GB 3.077 William Edward Newton
of the Office for Patents, 66, Chancery Lane, in the County of Middlesex, Civil Engineer, for an invention for improvements in sewing machines. Partly a communication.
Provisional protection only. December 27, 1856
Provisional protection was allowed on the 27th of November, 1856, to William Edward Newton for an invention communicated to him from abroad and consisting of a new stitch incapable of being ripped out, as each individual stitch is tied or knotted by throwing a shuttle and thread through a loop formed from its own thread. The thread is, by a peculiar needle, through the cloth, both upwards and downwards in the form of a loop and one thread only is used, which is carried in a shuttle. The shuttle passes with the end of the thread through the loop; both strands, however, of the loop do not pass through the adjacent loops, as in the ordinary chain stitch, but one strand of the loop passes through one loop and the other through the next loop in succession. The needle employed is a barbed one and the shuttle, by carrying the thread in a single strand through the loop of its own thread, as formed by the barbed needle, ties a knot in the thread at each stitch in such a manner that it cannot possibly be drawn out. The essential feature of this invention is stated to be the making a stitch of a single thread by throwing a shuttle and thread through a loop formed from the shuttle thread itself.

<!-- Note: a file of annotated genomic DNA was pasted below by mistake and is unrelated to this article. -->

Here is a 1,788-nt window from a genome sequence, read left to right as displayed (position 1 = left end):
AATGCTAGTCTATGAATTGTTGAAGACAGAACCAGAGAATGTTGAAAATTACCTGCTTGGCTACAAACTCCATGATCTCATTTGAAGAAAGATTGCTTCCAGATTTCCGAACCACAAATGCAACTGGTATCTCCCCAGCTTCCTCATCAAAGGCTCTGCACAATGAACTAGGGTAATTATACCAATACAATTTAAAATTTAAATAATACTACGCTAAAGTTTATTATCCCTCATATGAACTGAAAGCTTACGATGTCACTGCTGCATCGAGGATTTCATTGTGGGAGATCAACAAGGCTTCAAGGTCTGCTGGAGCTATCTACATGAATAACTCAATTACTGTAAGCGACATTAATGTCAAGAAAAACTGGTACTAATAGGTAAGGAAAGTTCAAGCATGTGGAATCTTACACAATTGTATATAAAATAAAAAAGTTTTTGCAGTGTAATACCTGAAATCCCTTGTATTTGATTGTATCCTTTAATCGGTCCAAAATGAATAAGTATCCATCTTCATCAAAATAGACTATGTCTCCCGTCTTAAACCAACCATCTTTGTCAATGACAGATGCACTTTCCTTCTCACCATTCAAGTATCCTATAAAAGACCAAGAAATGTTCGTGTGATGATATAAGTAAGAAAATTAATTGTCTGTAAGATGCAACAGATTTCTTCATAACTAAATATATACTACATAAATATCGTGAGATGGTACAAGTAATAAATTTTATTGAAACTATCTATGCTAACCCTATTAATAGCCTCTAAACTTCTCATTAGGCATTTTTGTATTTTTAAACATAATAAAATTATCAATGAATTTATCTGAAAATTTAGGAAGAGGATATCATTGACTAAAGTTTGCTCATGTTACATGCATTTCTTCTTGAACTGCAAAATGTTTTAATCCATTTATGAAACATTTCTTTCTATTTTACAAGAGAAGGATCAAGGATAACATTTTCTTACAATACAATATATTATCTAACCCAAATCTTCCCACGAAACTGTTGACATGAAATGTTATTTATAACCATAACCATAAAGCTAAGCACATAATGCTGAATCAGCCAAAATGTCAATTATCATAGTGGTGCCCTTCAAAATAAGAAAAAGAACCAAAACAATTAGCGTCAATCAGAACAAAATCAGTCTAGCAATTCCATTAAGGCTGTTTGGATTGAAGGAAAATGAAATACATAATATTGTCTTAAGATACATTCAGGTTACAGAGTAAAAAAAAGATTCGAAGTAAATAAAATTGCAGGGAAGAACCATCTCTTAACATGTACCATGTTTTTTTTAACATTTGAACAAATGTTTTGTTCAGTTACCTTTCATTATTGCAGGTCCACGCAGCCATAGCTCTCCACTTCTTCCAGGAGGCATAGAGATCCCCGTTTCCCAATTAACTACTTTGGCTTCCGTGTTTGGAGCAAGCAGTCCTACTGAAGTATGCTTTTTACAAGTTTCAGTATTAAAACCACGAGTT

We are very sorry that this provisional protection was not proceeded with, as judging from the nature of the stitch (a firm and lasting single thread stitch) and the apparent simplicity of the machine itself, we are inclined to write it down as a valuable invention and shall be glad to recognise it again should our researches enable us to obtain further and more detailed particulars of it.
History of the Sewing Machine The Practical Mechanic’s Journal